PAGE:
By Julieanne Corr – The Times
The pub, which is built on a trailer, can fit up to 12 people inside and has two beer taps, an electric fireplace, a smart TV, a refrigerator and traditional Irish memorabilia such as a print of the 1916 Easter Rising proclamation and a horseshoe.
“We went to a number of places, including Donegal, Galway and Dublin,” he said.
“I found all the places where they [his wife’s ancestors] lived, the churches and the graveyards — it was really meaningful. We went to some Irish pubs when we were there too. There was this one pub in Inishowen [Donegal] that we loved and went to about three times, it was so classic.
“During the pandemic, we spent a lot of time sitting around Matt’s fire pit. I had been talking about building the pub sort of as a pipe dream as I’d heard about this guy who had built an inflatable pub, and then one day my brother said, ‘Why don’t you just do it’. I went out and bought a trailer and I told Matt I’m ready to go. He agreed to help me out and I gave him half the business.”
The brothers built the entire pub themselves with some help from their families before launching it last September. “I’ve a big family and everybody really pitched in,” Taylor said.
“You can seat four to five people on the bench and we have some tall stools that sit at the bar. We have a Spotify playlist so you can play Irish pub music and we’ve a TV on the wall to watch sport. My wife found an old cabinet that was in rough shape and she spent many hours refinishing it. We now have it as a showpiece in the pub with Irish bottles and other memorabilia.”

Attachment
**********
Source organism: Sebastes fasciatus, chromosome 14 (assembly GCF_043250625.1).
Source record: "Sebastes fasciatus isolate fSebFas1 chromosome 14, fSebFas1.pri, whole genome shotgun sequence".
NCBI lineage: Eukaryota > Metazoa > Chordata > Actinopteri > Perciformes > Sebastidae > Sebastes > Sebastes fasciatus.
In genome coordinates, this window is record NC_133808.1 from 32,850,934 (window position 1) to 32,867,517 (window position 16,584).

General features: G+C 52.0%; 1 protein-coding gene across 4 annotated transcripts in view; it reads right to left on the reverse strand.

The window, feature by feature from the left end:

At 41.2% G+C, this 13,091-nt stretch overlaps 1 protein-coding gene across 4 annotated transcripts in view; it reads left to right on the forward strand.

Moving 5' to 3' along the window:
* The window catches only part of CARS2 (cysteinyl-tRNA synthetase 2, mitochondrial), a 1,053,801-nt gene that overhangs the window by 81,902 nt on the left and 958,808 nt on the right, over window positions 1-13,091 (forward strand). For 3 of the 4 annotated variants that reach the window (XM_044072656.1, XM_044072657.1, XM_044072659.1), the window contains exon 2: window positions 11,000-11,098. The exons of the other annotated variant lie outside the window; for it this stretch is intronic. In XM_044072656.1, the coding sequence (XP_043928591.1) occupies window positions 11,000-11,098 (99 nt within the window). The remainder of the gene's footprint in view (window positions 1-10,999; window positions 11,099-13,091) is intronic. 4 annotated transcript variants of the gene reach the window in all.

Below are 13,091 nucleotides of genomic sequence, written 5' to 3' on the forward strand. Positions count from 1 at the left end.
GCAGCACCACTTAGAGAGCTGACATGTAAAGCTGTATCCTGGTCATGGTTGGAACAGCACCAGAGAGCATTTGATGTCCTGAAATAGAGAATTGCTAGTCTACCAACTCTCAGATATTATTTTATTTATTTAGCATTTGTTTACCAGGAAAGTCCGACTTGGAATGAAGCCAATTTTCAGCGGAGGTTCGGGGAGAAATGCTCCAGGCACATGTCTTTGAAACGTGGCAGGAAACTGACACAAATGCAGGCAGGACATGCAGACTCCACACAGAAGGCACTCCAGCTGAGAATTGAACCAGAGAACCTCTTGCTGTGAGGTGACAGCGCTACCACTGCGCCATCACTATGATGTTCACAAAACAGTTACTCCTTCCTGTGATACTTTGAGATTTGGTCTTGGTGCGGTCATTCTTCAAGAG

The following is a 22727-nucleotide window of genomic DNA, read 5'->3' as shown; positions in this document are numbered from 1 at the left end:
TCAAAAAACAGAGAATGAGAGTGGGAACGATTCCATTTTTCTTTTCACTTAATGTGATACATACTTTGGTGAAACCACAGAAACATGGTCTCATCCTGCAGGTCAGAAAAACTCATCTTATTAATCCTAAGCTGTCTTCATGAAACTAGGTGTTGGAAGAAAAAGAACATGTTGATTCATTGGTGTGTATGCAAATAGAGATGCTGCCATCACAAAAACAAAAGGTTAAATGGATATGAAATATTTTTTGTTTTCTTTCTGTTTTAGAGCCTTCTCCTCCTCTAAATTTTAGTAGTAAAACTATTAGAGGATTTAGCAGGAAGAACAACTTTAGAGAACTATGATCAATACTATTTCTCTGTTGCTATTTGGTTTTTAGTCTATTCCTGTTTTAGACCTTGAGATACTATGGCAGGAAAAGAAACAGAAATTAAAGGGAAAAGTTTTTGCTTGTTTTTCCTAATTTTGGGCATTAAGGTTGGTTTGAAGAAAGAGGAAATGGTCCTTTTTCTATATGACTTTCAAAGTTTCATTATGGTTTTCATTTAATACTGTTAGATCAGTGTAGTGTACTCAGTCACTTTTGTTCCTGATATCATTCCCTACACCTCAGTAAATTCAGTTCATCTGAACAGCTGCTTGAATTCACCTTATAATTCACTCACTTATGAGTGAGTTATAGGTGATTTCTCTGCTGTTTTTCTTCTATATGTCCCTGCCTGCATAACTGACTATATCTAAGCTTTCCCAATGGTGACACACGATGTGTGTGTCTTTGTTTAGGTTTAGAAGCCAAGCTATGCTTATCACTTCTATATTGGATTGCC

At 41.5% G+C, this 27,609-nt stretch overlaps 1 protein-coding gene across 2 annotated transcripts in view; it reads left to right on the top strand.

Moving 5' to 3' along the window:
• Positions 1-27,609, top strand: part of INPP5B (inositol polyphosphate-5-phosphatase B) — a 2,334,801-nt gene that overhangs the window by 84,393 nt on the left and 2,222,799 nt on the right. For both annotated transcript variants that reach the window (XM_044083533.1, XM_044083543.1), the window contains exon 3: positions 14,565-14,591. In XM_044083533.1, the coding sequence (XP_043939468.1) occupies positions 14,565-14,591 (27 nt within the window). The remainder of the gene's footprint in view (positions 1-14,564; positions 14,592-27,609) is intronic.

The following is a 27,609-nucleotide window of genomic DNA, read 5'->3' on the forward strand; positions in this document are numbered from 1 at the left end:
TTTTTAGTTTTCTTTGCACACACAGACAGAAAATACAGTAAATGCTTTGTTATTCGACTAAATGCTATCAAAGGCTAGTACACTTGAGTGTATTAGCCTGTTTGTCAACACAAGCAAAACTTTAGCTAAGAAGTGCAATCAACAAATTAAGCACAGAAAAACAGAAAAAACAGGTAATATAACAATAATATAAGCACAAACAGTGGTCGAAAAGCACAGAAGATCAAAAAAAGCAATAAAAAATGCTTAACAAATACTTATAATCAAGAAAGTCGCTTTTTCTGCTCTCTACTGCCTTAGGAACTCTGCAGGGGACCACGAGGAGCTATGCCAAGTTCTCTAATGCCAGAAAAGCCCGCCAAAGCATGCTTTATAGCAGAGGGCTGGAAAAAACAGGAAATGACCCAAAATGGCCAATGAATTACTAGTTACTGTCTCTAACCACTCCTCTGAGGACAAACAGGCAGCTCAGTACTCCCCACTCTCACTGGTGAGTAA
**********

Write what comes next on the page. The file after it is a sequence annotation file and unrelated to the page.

Taylor said he spent some time researching items that made an Irish pub look authentic in order to create a “truly” Irish atmosphere.
“We now have a copy of the 1916 proclamation, a horseshoe and a big Sláinte sign,” he said.
The Taylors now rent the pub out to people living within a 50km radius of Reading and charge between $800 to $1,500 (€700-€1,300) based on demand and availability.
“Initially we hoped to rent it out maybe once or twice a month as it was only really a hobby, but now we have more than 200 bookings,” Taylor said.
“People who have Irish heritage really love it. When they book it, they usually tell me a little bit about themselves and their Irish heritage and why this means so much to them. We recently catered for a 90th birthday where the person had always wanted to get to Ireland but they weren’t able to so
this was their way to bring Ireland to them.”
He added: “When you walk into the pub, you just can’t believe what is inside. We’re used to it at this point, but watching people’s faces when they walk into the pub is just amazing.”
A family who are originally from Ireland, but have not been in the same room together in 30 years are due to rent the Wee Irish Pub in July.
“There’s ten siblings; three of them live in Ireland, three of them live in the Boston area and the rest live in another country,” Taylor said.
“They’re having a reunion in July and one of the siblings is surprising everyone with the Irish pub. She thinks she can get all kinds of great pictures with the ten of them together. So that is really awesome.”
The pub is also booked out for most of March for those looking to celebrate St Patrick’s Day.
“The whole week of St Patrick’s Day is booked up and the whole week and a half before and after is too,” Taylor said. “I even have requests for St Patrick’s Day 2023.”